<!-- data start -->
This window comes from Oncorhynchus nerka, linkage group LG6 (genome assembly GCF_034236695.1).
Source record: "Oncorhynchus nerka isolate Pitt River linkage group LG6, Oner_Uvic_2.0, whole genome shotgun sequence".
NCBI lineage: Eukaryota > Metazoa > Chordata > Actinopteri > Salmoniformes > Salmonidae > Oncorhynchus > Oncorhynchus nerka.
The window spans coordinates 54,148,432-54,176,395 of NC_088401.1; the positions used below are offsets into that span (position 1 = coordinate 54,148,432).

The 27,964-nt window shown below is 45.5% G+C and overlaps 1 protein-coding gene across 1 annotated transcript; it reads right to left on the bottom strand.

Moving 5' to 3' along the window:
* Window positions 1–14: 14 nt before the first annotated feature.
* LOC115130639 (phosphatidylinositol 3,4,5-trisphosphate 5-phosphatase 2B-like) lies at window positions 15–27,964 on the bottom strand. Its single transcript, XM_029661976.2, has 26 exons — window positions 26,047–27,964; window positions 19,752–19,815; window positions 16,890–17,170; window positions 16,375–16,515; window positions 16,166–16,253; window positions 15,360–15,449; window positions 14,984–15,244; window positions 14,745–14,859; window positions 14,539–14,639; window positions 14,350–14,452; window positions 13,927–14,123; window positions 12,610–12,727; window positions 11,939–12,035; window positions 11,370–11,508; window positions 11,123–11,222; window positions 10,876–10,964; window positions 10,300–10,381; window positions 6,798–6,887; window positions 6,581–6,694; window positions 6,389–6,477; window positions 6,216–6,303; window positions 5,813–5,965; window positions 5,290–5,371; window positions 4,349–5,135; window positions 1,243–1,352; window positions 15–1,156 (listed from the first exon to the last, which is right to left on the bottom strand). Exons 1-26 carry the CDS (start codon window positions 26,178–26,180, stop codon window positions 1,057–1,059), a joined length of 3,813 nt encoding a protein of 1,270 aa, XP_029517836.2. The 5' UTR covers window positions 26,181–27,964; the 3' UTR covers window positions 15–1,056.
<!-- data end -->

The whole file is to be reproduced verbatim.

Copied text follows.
This window comes from Oncorhynchus nerka, linkage group LG6 (genome assembly GCF_034236695.1).
Source record: "Oncorhynchus nerka isolate Pitt River linkage group LG6, Oner_Uvic_2.0, whole genome shotgun sequence".
NCBI lineage: Eukaryota > Metazoa > Chordata > Actinopteri > Salmoniformes > Salmonidae > Oncorhynchus > Oncorhynchus nerka.
The window spans coordinates 54,148,432-54,176,395 of NC_088401.1; the positions used below are offsets into that span (position 1 = coordinate 54,148,432).

The 27,964-nt window shown below is 45.5% G+C and overlaps 1 protein-coding gene across 1 annotated transcript; it reads right to left on the bottom strand.

Moving 5' to 3' along the window:
* Window positions 1–14: 14 nt before the first annotated feature.
* LOC115130639 (phosphatidylinositol 3,4,5-trisphosphate 5-phosphatase 2B-like) lies at window positions 15–27,964 on the bottom strand. Its single transcript, XM_029661976.2, has 26 exons — window positions 26,047–27,964; window positions 19,752–19,815; window positions 16,890–17,170; window positions 16,375–16,515; window positions 16,166–16,253; window positions 15,360–15,449; window positions 14,984–15,244; window positions 14,745–14,859; window positions 14,539–14,639; window positions 14,350–14,452; window positions 13,927–14,123; window positions 12,610–12,727; window positions 11,939–12,035; window positions 11,370–11,508; window positions 11,123–11,222; window positions 10,876–10,964; window positions 10,300–10,381; window positions 6,798–6,887; window positions 6,581–6,694; window positions 6,389–6,477; window positions 6,216–6,303; window positions 5,813–5,965; window positions 5,290–5,371; window positions 4,349–5,135; window positions 1,243–1,352; window positions 15–1,156 (listed from the first exon to the last, which is right to left on the bottom strand). Exons 1-26 carry the CDS (start codon window positions 26,178–26,180, stop codon window positions 1,057–1,059), a joined length of 3,813 nt encoding a protein of 1,270 aa, XP_029517836.2. The 5' UTR covers window positions 26,181–27,964; the 3' UTR covers window positions 15–1,056.